I clear that small raised backboned ridge of rock slab with all the markings from bash guards and chainrings that have slammed into it, turning the front wheel to the left, balancing on pedals, and do a quick hop of the back end to the right, an attempt to align my bike for the Medusa’s python roots and Hoosier “slick” rock, especially when wet, plunge downward, only to lose balance, throwing the bike down and jumping out of the pedals and running down the ravine thinking, “I hope I don’t break an ankle.”
Schooner Trace. Sitting right there for all to see in the IMBA Epic-ed Brown County State Park (BCSP), it’s a trail little traveled due to its word-of-mouth reputation. Make no bones about it, Schooner has gnarl that ranks up there with anything on either coast of the contiguous United States. What’s perhaps lesser known is that much of the trail that meanders between the two trailheads off of Walnut is classic BCSP flow, some backcountry buttery smooth flavor where the deer play amongst the intermittent rock gardens and ledges that mountain bikers attempt to ride through and over, seeking a smile on the face not gained by riding all the other BCSP offerings.
I was last on Schooner riding a big-wheeled, one-geared, steel hard-tailed bike. I exited the one-way ride that time around thinking that the next time I rode Schooner, I wanted to go back-and-forth a few times, an attempt to get to know the trail, both ways. This time around, a Sheltowee Trace plan that fell through had me driving south from Indy after a work-day meeting with the full-squish locked into the roof rack.
Three times back-to-back round trip, I went. Along the way, unfortunately, I encountered only one other rider. I say “unfortunately” because Schooner deserves to be ridden, hike-a-biked, attempted, respected, enjoyed by more mtbers. Having to get off your bike to scoot around a rock feature is okay. Maybe by doing so you’ll see the line. Maybe you will be with friends and will stop a moment and think and then say, “let’s session this a little bit.” A big log crossing might seem unrideable until you attempt it, throwing your confidence to the wind a little and going with fear and uncertainty, yet not having thrown all your confidence to the wind, all combining at the apex on the “x” and “y” axes–fear and confidence smashing together–resulting in “flow.” It’s not the “flow” of Aynes or Limekiln, though.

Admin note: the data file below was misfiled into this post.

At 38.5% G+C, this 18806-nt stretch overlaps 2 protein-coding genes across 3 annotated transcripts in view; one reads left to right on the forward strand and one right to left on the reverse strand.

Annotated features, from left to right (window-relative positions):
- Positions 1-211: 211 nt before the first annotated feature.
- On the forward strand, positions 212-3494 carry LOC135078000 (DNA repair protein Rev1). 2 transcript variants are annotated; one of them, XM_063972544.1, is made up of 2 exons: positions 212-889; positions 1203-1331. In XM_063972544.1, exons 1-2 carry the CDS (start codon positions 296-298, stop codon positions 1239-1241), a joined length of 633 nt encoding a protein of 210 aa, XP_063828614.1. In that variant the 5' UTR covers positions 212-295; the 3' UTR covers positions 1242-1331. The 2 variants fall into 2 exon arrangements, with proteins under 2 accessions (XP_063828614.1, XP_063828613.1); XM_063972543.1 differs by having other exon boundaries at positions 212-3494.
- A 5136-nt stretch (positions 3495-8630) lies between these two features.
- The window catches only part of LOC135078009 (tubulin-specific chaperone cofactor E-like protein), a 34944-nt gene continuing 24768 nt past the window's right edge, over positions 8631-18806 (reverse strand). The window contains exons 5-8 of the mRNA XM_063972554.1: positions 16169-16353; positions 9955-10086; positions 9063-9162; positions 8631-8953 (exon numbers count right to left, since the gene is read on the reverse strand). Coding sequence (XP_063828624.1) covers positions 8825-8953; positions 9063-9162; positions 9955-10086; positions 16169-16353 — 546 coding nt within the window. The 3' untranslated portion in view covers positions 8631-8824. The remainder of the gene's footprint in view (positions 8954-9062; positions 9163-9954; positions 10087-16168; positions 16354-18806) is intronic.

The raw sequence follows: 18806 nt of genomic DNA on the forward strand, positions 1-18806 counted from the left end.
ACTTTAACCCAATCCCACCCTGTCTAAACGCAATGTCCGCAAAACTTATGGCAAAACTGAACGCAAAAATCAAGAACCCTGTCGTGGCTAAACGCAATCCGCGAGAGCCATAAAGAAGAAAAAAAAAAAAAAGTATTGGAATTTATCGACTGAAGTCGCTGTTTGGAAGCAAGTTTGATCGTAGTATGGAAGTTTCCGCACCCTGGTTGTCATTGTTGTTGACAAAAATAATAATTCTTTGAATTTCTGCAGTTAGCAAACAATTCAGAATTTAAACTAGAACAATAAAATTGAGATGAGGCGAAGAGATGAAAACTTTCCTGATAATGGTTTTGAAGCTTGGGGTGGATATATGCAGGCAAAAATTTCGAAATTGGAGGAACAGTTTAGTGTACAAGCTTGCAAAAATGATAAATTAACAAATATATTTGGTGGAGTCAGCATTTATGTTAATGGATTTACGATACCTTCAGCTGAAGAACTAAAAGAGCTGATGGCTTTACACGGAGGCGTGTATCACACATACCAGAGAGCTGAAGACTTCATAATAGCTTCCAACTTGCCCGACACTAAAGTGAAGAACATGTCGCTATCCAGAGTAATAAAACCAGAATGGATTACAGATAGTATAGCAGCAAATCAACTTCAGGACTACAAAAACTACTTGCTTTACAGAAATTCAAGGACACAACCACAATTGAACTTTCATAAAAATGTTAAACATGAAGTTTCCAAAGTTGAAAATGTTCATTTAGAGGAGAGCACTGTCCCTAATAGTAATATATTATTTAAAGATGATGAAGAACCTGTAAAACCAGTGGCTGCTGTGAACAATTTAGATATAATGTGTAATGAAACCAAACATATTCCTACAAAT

Starting in on Schooner on the side closer to the campground, I cannot get enough of that entry and the first couple hundred feet. The parade of rock obstacles, if you want to call them that, are a dream for anyone that enjoys technical riding. The dream is then followed by smoother riding that brings you to the “staircase,” as I call it.
I was offline the first time through, but pointed the Lefty down and rolled on through that section of western-most Appalachian mtb-like trail the next two times. Appalachia? I’ll go there. From Pisgah to the Mon to Michaux to Shenandoah, the trail called Schooner, with its grit and rock, steep drop offs and technical mayhem, along with fast curves, is for me, Appalachian cross-country mtbing.
The Schooner Yo-yo is the way to go if you’re hankering for some tough stuff. If you’ve not ventured out on it, go for it. I’m pretty sure it won’t be as unrideable as you thought it would be. Remember: there’s no need to ride a section if you’re not feeling it. Hike-a-bike is MTBing too. If you hated it the first time through, ride it the other way. You might like it better the “opposite” way. I did!
I pick myself up off the dirt. My bike is upside down. Damnit, I think. I cleaned this part the last time through. Ugh. Oh well. I chew on some energy bar that doesn’t taste good. I spit it out. I take out a candy bar. It satiates. I pick up my bike, and my ego, and clip back in. I pedal on.
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